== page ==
Besides, historical experience tells us that stocks have not worked very well as a hedge against inflation. – Vladimir Balaz

Many investors have become accustomed to the idea that stock markets can only go up and that this is some kind of law of nature. It isn’t. If increased inflation forces the US central bank to raise interest rates (perhaps as soon as 2023), stock markets will be the first casualty of higher interest rates. If, for example, interest rates reach four per cent, that would be enough for many investors to pull out of the stock market altogether. There is no need to even raise interest rates for a major stock market correction. It is enough if the central bank slows (but does not stop) money printing.

There are no completely safe harbours

What about “absolute safe havens” like gold and real estate? Money printing and asset inflation have also had an impact on the price of gold. A kilo of gold today costs about 50 thousand euros. Three years ago it was only 33 thousand. Contrary to popular belief, the price of gold is constantly moving up and down. Whoever buys a kilo bar today may get more for it in five years’ time, but also less than he paid for it.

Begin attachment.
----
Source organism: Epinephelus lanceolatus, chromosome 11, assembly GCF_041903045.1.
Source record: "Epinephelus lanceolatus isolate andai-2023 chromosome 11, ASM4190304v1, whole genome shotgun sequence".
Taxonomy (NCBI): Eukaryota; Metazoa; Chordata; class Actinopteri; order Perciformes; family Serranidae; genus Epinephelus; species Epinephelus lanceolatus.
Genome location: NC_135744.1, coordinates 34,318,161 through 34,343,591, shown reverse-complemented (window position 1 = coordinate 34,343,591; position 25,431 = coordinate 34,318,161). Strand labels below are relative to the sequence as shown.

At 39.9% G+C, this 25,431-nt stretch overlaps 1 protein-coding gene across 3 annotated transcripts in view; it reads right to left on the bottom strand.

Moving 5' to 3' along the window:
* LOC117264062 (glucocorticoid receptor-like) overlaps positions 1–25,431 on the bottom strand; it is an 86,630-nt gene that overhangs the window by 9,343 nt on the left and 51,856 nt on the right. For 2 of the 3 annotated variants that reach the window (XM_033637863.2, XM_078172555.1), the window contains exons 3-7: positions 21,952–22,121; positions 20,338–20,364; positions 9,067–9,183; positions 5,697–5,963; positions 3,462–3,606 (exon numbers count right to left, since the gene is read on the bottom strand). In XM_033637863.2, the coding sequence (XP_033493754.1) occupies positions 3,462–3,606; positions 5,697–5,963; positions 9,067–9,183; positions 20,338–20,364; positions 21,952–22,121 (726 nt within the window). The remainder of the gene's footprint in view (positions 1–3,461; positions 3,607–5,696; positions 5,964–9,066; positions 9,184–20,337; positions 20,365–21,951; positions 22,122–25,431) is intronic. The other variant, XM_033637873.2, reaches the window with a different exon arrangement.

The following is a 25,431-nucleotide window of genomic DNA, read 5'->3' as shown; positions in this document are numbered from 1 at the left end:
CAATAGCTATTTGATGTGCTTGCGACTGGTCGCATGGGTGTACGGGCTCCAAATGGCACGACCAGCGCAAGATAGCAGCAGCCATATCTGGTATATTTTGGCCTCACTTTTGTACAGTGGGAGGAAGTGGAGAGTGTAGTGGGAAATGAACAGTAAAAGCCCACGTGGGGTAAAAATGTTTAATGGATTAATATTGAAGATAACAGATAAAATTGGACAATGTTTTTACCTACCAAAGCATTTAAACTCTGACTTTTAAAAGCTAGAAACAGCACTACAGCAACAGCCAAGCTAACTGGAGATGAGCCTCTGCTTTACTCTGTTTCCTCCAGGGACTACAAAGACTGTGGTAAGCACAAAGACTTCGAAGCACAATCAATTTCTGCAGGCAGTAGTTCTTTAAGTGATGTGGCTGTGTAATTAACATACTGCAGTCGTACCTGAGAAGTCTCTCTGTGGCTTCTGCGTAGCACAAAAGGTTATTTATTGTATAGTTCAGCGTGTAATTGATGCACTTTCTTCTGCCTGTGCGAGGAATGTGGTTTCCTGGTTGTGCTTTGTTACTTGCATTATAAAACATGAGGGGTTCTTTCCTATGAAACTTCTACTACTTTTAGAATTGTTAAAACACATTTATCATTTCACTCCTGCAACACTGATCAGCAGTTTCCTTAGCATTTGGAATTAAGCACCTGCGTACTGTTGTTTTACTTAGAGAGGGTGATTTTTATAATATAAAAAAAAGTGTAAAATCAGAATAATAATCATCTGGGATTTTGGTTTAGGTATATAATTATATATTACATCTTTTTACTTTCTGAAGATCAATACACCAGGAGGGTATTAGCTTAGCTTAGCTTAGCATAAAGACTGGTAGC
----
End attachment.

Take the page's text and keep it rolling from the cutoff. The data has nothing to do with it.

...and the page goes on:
Perhaps the biggest price shock has been in real estate. We can’t say how much of the price increase is due to a real housing shortage (especially in Bratislava) and how much to speculative investing to drive up prices. It is also true for real estate that prices do not have to go up. Just look at the long and deep slump in property prices after 2007. Those who buy property as an investment asset must also count on the long-term costs of maintaining it. Rental income may or may not help. Anyone who has rented out a property knows that, in addition to current expenses, one must also count on renovation costs after only five years of renting.

Stagflation can be a big problem for all investors. Inflation will eventually force them to put their money into shares, gold, cryptocurrencies or real estate. However, all these investments will involve even higher risks than before. Unfortunately, there is no optimal solution.

Original Source: Balaz